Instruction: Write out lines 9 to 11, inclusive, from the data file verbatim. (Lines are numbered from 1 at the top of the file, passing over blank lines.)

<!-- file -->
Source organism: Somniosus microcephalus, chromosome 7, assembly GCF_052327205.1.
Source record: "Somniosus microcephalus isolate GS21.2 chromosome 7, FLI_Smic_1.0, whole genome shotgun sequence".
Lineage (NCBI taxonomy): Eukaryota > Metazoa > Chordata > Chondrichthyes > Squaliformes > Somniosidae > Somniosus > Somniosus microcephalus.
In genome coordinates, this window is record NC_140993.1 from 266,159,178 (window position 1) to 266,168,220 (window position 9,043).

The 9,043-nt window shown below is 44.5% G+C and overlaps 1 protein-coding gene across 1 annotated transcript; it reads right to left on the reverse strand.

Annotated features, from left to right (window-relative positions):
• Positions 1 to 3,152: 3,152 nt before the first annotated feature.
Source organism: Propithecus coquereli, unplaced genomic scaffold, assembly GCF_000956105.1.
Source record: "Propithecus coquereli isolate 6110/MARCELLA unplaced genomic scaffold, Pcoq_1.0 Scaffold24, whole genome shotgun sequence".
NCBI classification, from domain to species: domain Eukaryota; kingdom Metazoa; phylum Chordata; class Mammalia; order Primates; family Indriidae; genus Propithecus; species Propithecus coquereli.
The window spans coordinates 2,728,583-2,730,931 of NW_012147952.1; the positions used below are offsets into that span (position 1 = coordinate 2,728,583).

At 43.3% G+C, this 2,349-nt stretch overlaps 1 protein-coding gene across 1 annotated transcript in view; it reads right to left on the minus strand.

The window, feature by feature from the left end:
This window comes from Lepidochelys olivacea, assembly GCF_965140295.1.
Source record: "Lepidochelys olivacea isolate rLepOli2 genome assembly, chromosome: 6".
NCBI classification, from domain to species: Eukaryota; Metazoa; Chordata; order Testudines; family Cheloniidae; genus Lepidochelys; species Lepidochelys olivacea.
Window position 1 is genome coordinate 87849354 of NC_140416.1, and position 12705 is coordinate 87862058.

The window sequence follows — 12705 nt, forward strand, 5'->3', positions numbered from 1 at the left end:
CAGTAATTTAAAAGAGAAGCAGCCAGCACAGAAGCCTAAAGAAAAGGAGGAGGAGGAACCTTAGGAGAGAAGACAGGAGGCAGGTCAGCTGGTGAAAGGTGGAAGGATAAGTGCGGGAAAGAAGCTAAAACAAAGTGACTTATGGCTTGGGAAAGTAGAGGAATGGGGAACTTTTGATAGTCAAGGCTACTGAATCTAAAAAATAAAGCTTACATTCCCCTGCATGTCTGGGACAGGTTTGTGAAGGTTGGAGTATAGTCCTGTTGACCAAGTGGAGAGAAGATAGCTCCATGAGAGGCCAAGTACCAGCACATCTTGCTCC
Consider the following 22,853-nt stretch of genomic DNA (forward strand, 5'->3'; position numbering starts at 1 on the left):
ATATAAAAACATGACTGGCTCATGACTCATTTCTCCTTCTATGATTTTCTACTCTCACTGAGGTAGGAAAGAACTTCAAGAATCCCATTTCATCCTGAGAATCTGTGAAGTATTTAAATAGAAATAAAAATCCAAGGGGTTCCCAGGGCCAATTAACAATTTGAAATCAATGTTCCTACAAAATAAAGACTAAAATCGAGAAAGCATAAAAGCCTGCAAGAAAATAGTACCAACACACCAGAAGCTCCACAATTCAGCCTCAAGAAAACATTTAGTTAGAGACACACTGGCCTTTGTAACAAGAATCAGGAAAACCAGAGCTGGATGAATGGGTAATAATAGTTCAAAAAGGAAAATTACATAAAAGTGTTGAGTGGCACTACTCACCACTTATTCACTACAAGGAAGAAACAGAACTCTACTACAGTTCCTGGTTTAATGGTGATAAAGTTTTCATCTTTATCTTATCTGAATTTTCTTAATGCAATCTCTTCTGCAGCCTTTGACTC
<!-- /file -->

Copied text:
Source record: "Propithecus coquereli isolate 6110/MARCELLA unplaced genomic scaffold, Pcoq_1.0 Scaffold24, whole genome shotgun sequence".
NCBI classification, from domain to species: domain Eukaryota; kingdom Metazoa; phylum Chordata; class Mammalia; order Primates; family Indriidae; genus Propithecus; species Propithecus coquereli.
The window spans coordinates 2,728,583-2,730,931 of NW_012147952.1; the positions used below are offsets into that span (position 1 = coordinate 2,728,583).